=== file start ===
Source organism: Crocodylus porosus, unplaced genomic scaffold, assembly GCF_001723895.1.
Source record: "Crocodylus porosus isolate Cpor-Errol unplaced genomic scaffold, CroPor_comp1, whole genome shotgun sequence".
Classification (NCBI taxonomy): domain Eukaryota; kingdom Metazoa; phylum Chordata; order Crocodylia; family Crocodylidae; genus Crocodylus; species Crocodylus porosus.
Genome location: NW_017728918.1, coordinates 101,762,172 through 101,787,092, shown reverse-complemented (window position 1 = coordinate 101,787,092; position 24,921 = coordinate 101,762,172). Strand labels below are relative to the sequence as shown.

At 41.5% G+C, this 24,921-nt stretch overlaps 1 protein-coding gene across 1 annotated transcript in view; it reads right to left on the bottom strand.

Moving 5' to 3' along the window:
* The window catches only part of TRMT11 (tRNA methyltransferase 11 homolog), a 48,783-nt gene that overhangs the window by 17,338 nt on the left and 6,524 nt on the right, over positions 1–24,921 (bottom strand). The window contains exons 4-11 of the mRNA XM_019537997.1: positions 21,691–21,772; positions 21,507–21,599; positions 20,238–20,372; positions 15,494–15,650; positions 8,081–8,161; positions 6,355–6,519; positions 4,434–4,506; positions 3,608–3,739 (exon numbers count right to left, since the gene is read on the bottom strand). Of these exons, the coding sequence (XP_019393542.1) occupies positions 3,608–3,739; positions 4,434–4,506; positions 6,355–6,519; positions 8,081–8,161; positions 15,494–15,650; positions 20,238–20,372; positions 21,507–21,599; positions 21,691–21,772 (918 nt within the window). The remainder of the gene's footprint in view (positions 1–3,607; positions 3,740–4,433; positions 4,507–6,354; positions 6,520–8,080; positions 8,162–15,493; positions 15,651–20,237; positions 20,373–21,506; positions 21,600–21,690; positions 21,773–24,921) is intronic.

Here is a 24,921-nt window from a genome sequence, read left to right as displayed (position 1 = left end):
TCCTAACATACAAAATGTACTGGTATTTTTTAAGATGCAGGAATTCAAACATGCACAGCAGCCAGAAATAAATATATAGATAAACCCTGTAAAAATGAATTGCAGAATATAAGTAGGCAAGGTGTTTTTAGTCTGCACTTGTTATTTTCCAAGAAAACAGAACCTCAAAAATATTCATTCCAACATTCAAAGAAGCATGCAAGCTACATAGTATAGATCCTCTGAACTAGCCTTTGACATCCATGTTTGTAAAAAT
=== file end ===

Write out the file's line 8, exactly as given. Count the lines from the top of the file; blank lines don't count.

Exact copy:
Here is a 24,921-nt window from a genome sequence, read left to right as displayed (position 1 = left end):